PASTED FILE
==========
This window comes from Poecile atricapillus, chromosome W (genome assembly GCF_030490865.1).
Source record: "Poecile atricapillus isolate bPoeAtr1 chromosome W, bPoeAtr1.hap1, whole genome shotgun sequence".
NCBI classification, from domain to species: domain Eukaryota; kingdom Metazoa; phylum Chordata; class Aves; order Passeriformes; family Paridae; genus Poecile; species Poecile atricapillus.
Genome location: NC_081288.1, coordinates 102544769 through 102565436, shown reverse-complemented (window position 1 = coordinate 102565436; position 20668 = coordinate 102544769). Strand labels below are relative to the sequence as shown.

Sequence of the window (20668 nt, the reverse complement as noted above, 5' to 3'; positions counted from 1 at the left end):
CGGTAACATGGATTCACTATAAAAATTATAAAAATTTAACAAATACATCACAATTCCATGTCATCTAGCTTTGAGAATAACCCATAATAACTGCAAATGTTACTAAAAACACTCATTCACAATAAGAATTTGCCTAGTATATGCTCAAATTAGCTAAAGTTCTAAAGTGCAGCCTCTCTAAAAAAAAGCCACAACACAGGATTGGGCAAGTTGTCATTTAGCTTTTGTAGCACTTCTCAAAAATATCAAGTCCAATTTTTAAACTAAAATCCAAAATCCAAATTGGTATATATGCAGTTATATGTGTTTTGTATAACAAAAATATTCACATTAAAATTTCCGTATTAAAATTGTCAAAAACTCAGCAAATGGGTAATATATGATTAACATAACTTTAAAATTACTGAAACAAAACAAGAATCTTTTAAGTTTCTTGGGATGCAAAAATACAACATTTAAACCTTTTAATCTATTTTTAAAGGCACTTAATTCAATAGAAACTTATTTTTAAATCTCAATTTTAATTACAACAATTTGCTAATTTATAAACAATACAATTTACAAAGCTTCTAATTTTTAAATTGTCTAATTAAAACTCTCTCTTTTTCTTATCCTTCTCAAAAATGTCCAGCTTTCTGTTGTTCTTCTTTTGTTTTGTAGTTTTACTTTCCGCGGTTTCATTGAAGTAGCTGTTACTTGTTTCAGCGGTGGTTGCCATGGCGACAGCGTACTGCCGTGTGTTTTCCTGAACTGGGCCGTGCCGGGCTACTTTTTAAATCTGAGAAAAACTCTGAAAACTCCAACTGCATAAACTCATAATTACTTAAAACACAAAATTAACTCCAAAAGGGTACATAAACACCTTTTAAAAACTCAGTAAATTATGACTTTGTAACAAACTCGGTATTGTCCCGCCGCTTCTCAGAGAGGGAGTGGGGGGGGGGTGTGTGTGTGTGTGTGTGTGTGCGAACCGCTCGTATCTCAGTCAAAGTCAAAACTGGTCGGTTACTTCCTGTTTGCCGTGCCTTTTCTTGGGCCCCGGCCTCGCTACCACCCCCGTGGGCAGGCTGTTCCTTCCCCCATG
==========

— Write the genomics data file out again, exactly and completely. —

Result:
This window comes from Poecile atricapillus, chromosome W (genome assembly GCF_030490865.1).
Source record: "Poecile atricapillus isolate bPoeAtr1 chromosome W, bPoeAtr1.hap1, whole genome shotgun sequence".
NCBI classification, from domain to species: domain Eukaryota; kingdom Metazoa; phylum Chordata; class Aves; order Passeriformes; family Paridae; genus Poecile; species Poecile atricapillus.
Genome location: NC_081288.1, coordinates 102544769 through 102565436, shown reverse-complemented (window position 1 = coordinate 102565436; position 20668 = coordinate 102544769). Strand labels below are relative to the sequence as shown.

Sequence of the window (20668 nt, the reverse complement as noted above, 5' to 3'; positions counted from 1 at the left end):
CGGTAACATGGATTCACTATAAAAATTATAAAAATTTAACAAATACATCACAATTCCATGTCATCTAGCTTTGAGAATAACCCATAATAACTGCAAATGTTACTAAAAACACTCATTCACAATAAGAATTTGCCTAGTATATGCTCAAATTAGCTAAAGTTCTAAAGTGCAGCCTCTCTAAAAAAAAGCCACAACACAGGATTGGGCAAGTTGTCATTTAGCTTTTGTAGCACTTCTCAAAAATATCAAGTCCAATTTTTAAACTAAAATCCAAAATCCAAATTGGTATATATGCAGTTATATGTGTTTTGTATAACAAAAATATTCACATTAAAATTTCCGTATTAAAATTGTCAAAAACTCAGCAAATGGGTAATATATGATTAACATAACTTTAAAATTACTGAAACAAAACAAGAATCTTTTAAGTTTCTTGGGATGCAAAAATACAACATTTAAACCTTTTAATCTATTTTTAAAGGCACTTAATTCAATAGAAACTTATTTTTAAATCTCAATTTTAATTACAACAATTTGCTAATTTATAAACAATACAATTTACAAAGCTTCTAATTTTTAAATTGTCTAATTAAAACTCTCTCTTTTTCTTATCCTTCTCAAAAATGTCCAGCTTTCTGTTGTTCTTCTTTTGTTTTGTAGTTTTACTTTCCGCGGTTTCATTGAAGTAGCTGTTACTTGTTTCAGCGGTGGTTGCCATGGCGACAGCGTACTGCCGTGTGTTTTCCTGAACTGGGCCGTGCCGGGCTACTTTTTAAATCTGAGAAAAACTCTGAAAACTCCAACTGCATAAACTCATAATTACTTAAAACACAAAATTAACTCCAAAAGGGTACATAAACACCTTTTAAAAACTCAGTAAATTATGACTTTGTAACAAACTCGGTATTGTCCCGCCGCTTCTCAGAGAGGGAGTGGGGGGGGGGTGTGTGTGTGTGTGTGTGTGTGCGAACCGCTCGTATCTCAGTCAAAGTCAAAACTGGTCGGTTACTTCCTGTTTGCCGTGCCTTTTCTTGGGCCCCGGCCTCGCTACCACCCCCGTGGGCAGGCTGTTCCTTCCCCCATG